How to Fire an Employee

May 14, 2014 | 1,361 views

How to Fire an Employee

How to Fire an Employee

You may be completely comfortable hiring and managing your staff, but how do you feel about firing an employee? Like many business owners and managers, you may be uncomfortable at the idea of possible confrontation. But if you have employees who are lying, stealing, or simply not being productive, this is an imperative skill you need to develop, if you hope to make your business successful.

 

Tip 1: Know Your Reasons

If you flounder in situations of conflict, you’ll want to prepare yourself for the event of firing your less-than-satisfactory employee. He’ll want to know why you’re firing him, and that’s fair. Keep emotions out of it. It should be a cut-and-dry case: he wasn’t meeting your expectations, or he broke the rules.

 

If you only suspect he stole from you or lied, do your due diligence before you resort to firing, or you could end up with a lawsuit on your hands.

 

Be prepared for some arguing on the side of your employee. Few will simply accept that they’re fired without a fight (especially the guilty ones!). Keep it black and white: you have rules, and he didn’t follow them, so the relationship cannot continue.

 

Tip 2: Be Firm but Kind

Some employees will fall apart when fired, so expect all kinds of emotions, from anger to sadness. You don’t have to be a jerk about it, but you do need to make it clear, in no uncertain terms, that your word on the matter is final. Do offer kindness if you can; tell your soon-to-be-former employee about unemployment benefits or make some recommendations for improvement that can help him at his next job.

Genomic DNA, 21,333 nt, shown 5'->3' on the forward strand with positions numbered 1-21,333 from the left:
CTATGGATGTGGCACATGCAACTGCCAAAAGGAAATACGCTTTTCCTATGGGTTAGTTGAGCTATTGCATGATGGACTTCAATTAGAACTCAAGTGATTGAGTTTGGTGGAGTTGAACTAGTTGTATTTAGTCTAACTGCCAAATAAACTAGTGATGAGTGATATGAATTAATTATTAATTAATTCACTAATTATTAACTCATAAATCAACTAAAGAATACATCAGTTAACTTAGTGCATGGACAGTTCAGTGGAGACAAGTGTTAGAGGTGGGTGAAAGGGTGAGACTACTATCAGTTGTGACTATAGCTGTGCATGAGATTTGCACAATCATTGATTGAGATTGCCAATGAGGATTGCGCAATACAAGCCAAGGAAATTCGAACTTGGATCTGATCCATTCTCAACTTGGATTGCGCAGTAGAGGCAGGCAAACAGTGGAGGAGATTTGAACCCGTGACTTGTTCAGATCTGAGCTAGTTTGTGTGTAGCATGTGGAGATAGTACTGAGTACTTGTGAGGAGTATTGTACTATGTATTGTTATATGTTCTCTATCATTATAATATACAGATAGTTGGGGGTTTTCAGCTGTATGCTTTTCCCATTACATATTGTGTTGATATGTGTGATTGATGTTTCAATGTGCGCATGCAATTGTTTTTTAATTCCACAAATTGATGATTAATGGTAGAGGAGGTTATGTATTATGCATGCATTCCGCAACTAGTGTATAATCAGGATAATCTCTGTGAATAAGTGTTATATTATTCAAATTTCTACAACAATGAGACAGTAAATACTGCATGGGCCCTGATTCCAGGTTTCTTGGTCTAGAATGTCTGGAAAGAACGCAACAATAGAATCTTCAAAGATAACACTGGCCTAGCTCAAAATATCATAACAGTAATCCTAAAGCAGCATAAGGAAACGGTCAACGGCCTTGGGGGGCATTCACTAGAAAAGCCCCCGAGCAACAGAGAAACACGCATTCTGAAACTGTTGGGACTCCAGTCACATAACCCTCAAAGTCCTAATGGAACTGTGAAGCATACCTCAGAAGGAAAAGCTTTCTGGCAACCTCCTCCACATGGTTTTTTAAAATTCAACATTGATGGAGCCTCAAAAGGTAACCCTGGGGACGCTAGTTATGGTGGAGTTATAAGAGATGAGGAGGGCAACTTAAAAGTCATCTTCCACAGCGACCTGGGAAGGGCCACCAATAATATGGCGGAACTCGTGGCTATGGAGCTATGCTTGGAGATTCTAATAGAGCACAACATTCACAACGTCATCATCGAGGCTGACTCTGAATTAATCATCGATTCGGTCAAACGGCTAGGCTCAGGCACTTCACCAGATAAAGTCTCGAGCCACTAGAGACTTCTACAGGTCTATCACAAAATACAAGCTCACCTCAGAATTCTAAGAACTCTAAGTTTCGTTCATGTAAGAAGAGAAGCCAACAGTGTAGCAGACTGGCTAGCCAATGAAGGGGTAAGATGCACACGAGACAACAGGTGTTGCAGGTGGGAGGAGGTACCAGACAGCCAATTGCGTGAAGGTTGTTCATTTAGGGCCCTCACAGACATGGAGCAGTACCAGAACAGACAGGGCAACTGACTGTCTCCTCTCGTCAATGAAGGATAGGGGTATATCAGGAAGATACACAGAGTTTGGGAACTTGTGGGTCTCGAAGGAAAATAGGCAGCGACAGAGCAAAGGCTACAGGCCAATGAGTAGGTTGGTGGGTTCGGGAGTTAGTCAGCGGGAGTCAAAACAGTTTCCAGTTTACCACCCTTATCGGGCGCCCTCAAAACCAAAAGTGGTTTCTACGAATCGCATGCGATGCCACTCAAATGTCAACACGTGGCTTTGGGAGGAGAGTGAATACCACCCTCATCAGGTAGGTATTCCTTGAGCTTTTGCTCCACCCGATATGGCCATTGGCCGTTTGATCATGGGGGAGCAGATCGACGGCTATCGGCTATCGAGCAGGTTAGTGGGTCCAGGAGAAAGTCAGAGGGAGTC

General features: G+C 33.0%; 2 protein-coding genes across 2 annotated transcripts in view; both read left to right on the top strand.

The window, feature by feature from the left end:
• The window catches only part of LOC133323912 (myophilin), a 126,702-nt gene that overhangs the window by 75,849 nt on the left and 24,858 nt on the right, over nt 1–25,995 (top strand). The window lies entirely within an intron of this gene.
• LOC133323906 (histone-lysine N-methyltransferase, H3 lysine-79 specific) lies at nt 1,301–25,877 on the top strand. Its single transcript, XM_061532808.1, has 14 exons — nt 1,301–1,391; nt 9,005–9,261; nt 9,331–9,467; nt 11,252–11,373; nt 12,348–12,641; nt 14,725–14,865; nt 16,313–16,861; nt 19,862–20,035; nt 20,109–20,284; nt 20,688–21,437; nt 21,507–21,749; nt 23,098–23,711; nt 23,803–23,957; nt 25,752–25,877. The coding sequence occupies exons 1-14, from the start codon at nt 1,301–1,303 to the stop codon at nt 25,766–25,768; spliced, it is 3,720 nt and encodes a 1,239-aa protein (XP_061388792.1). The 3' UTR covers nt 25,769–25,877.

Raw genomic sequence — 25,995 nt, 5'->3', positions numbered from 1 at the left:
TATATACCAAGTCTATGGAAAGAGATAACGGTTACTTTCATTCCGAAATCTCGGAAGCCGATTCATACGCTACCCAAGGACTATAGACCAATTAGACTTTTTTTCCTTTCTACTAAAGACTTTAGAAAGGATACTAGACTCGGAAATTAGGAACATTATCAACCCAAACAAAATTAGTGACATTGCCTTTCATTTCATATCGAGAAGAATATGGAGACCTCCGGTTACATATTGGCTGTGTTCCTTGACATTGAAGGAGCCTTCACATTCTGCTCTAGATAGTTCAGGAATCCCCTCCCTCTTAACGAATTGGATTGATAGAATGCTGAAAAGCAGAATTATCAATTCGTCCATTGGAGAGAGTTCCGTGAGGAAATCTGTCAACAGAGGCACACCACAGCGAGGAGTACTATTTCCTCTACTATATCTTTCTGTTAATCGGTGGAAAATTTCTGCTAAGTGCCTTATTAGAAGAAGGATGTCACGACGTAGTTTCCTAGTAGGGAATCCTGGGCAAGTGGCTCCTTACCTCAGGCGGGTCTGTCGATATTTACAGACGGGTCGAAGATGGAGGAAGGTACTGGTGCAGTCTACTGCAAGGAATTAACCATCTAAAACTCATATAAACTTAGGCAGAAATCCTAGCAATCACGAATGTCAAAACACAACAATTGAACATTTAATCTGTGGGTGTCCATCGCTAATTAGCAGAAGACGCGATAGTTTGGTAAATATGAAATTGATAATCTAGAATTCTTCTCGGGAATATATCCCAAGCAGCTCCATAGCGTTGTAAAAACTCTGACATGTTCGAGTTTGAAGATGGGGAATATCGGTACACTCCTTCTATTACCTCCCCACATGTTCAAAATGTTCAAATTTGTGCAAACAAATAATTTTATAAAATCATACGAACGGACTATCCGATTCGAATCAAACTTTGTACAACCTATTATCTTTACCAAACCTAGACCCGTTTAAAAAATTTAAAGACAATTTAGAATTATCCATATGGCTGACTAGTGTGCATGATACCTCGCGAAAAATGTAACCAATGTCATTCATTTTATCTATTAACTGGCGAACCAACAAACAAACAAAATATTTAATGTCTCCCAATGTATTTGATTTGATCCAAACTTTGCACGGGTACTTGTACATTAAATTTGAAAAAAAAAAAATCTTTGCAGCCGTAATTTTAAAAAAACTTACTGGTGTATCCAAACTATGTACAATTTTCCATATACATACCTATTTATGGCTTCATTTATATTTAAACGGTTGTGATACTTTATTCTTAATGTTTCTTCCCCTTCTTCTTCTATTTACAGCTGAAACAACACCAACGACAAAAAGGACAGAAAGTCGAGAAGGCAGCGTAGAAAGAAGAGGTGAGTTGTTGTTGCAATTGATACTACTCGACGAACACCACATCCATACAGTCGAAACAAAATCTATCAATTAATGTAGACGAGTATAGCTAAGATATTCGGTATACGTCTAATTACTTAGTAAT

Tip 3: Make it a Last Resort

Your employee should never be surprised by you firing him. If you have given warnings about his behavior already and he still hasn’t heeded them, he shouldn’t be surprised that he’s getting sacked. But you don’t want to make the decision rashly if there are other ways to deal with a negative situation.

 

Make sure you’re clear in your employee handbook and during training what is expected of your staff. If you want to fire someone for browsing Facebook when he was supposed to be working, you better have a policy explicitly stating that this is not acceptable behavior. (Yes, it’s common sense, but a lawyer will find a loophole if you don’t cover all your bases).

 

Tip 4: Hold the Meeting Privately

Can you imagine anything more degrading than being fired in front of your coworkers? Of course not, so don’t put someone else through it. Not only do you want to give the employee you’re firing a bit of dignity, but it’s private business, and not something your other employees need to be privy to.

 

Also, asking your employee to step into your office with the door closed gives you time to cool down, if you’re angry about the situation. A cooler head will be more successful in this situation.

 

Tip 5: Have Your Contingency Plan in Place

If you were to fire an employee right now, who would cover his shift? Would you make him take his belongings and not return to your office? These are questions you need to address prior to actually firing your employee, or you might end up shooting yourself in the foot.

 

It’s never fun to fire someone, but it’s often necessary. Get your game plan and keep level-headed, and you’ll do just fine.

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